Also The وَحَرَة, (O, Ḳ,) which is a small reptile, [a species of lizard, the same that is called السِلْسِلَةُ الرَّقْطَآءُ, (see أَرْقَطُ,)] spotted, black and white, having a slender tail, which it moves about when running. (TA.)
سَلْسَالٌ: see سَلْسَلٌ, in two places.
سَلْسُولٌ: see سِلْسِلَةٌ.
سِلْسِيلٌ: see سِلْسِلَةٌ, in two places.
سُلَاسِلٌ: see سَلْسَلٌ.
سَالٌّ [act. part. n. of سَلَّ, Drawing out, or forth: &c.]
[Stealing: or stealing covertly, secretly, or clandestinely:] a thief; as alsoسَلَّالٌ↓ [which is commonly applied in the present day to a horse-stealer and the like] andأَسَلُّ↓. (TA.)
أَسَلُّ: see the next preceding paragraph.
إِسْلَالٌ A bribe. (Ṣ, M, Ḳ.) It is said in a trad., لَا إِغْلَالَ وَلَا إِسْلَالَ There shall be no treachery, or perfidy, and no [giving or receiving of a] bribe: or, and no stealing. (Ṣ in this art. and in art. غل. [See 4.])
مَسَلّ in the phrase مَضْجَعُهُ كَمَسَلِّ شَطْبَةٍ, in the trad. of Umm-Zarạ, meaning [His sleepingplace is] like a green palm-stick drawn forth from its skin [by reason of his slenderness], or, as some say, a sword drawn forth [from its scabbard], is [originally] an inf. n. used in the sense of a pass. part. n. (TA. [See also art. شطب.])
مِسَلَّةٌ A large needle: (Ṣ, M, Mgh, Mṣb, Ḳ:) [a packing-needle:] pl. مَسَالُّ. (Ṣ, Mgh, Mṣb.)
مُسَلِّلٌ Subtle of machination in stealing. (TA.)
مَسْلُولٌ: see سَلِيلٌ.
[Hence, elliptically,] A man (Mṣb) whose testicles have been extracted. (Mgh, Mṣb.)
Also Affected with the disease termed سِلّ: (Ṣ, M, Mṣb, Ḳ:) [regularly derived from سُلَّ, but] anomalous [as derived from أَسَلَّهُ]: (Ṣ, M, Mṣb:) Sb says, as though the سِلّ were put into him. (M.)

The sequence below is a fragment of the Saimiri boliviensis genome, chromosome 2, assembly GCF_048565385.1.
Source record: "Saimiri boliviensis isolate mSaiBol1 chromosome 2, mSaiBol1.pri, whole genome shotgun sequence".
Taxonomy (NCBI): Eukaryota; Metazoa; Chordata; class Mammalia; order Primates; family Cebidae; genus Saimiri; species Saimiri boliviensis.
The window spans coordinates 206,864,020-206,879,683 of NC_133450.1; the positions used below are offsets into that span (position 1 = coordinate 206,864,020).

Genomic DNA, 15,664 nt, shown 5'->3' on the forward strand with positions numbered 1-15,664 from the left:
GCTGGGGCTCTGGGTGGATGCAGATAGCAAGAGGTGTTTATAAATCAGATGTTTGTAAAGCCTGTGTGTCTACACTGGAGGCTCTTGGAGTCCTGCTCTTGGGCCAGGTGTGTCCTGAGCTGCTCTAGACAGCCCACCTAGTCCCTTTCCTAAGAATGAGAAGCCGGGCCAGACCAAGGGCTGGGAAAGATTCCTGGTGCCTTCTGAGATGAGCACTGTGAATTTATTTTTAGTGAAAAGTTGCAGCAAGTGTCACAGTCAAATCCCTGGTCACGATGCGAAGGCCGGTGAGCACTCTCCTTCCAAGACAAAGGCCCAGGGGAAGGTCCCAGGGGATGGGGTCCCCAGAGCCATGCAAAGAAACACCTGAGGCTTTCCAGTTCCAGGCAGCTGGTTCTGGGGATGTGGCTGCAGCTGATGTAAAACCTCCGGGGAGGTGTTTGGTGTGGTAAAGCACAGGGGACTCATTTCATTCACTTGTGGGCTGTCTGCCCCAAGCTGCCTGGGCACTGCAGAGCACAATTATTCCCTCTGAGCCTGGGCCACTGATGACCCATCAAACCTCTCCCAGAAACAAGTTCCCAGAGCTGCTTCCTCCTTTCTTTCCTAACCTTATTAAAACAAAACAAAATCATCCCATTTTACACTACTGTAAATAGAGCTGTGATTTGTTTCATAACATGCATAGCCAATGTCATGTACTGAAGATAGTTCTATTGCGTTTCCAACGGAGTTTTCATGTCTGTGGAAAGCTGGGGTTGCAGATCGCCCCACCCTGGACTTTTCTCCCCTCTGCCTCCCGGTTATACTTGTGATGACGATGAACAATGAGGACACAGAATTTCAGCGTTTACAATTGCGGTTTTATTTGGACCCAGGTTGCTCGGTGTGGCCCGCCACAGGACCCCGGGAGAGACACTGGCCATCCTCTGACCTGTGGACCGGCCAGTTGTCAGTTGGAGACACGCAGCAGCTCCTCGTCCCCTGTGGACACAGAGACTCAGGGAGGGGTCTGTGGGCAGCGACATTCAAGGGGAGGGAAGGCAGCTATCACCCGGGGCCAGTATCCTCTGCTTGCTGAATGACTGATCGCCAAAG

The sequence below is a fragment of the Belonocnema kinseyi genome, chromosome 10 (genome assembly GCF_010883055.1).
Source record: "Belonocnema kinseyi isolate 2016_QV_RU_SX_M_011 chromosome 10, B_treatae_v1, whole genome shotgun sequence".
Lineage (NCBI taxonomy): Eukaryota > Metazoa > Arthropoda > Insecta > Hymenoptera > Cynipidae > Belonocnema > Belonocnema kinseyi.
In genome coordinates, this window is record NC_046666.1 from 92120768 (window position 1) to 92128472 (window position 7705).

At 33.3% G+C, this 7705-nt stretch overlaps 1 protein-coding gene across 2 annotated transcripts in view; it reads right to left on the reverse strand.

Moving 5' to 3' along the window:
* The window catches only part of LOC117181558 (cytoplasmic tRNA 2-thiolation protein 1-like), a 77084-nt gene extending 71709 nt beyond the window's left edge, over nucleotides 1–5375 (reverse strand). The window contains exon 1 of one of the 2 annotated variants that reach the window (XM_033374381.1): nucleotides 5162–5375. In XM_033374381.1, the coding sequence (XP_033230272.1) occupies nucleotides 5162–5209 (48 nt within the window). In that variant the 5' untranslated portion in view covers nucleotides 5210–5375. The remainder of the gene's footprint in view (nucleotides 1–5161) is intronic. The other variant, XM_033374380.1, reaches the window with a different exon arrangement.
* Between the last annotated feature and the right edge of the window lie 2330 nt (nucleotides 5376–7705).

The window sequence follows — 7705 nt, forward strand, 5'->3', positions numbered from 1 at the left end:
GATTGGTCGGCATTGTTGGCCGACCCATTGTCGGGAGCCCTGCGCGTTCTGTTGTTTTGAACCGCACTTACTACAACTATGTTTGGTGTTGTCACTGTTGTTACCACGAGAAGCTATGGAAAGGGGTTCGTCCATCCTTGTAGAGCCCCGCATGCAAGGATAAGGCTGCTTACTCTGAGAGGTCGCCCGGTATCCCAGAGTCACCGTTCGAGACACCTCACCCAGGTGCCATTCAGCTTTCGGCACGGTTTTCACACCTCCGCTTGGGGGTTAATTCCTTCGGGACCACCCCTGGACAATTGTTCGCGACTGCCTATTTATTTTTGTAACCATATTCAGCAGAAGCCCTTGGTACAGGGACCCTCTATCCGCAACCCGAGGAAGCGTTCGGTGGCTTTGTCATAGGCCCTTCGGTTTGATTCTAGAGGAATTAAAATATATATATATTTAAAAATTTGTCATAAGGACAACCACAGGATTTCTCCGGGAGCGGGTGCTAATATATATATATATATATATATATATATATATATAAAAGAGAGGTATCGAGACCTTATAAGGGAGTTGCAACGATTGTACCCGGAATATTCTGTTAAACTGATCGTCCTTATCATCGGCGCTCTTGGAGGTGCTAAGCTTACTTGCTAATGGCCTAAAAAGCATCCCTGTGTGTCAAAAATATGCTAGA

AA says that the مَسْلُولَة of غَنَم [meaning sheep or goats, i. e., applied to a شَاة, meaning a sheep or goat, or a ewe or she-goat,] is One whose powers, or forces, are of long continuance (اَلَّتِى يَطُولُ قُوَاهَا): and that one says [of such] فِى فِيهَا سَلَّةٌ [in which phrase فى seems evidently to have been preposed by mistake: see سَلَّةٌ]. (O, TA.)
مُسَلْسَلٌ A thing having its parts, or portions, connected, one with another. (Ṣ, O.)
And [hence, (see سِلْسِلَةٌ,)] Chained; bound with the سِلْسِلَة. (TA.) [المَرْأَةُ المُسَلْسَلَةُ is the name of The constellation Andromeda; described by Ḳzw and others.]
† Lightning that assumes the form of chains (يَتَسَلْسَلُ) in its upper portions, and seldom, or never, breaks its promise [of being followed by rain]. (IAạr, TA.)
Applied to hair, [as alsoمُتَسَلْسِلٌ↓, (Ḳ in art. حجن,) † Forming a succession of rimples, like water running in a shallow and rugged bed, or rippled by the wind; (see R. Q. 2;) or] crisp, or curly, or twisted, and contracted; syn. جَعْدٌ. (Mgh.)
† A sword having in it, or upon it, diversified wavy marks, streaks, or grain, resembling the سِلْسِلَة [or chain]. (TA.) [See also مُسَلَّسٌ.]
† A garment, or piece of cloth, figured with stripes, or lines; (Ḳ;) as also مُلَسْلَسٌ: as though formed by tranposition. (TA.) Also andمُتَسَلْسِلٌ↓, † A garment, or piece of cloth, woven badly (M, Ḳ) and thinly. (M.)
حَدِيثٌ مُسَلْسَلٌ † A tradition [related by an uninterrupted chain of transmitters,] such as when one says, I met face to face such a one who said, I met face to face such a one, and so on, to the Apostle of God. (O, TA.)
مُتَسَلْسِلٌ: see the next preceding paragraph, in two places.
Also † A garment worn until it has become thin, (TA.)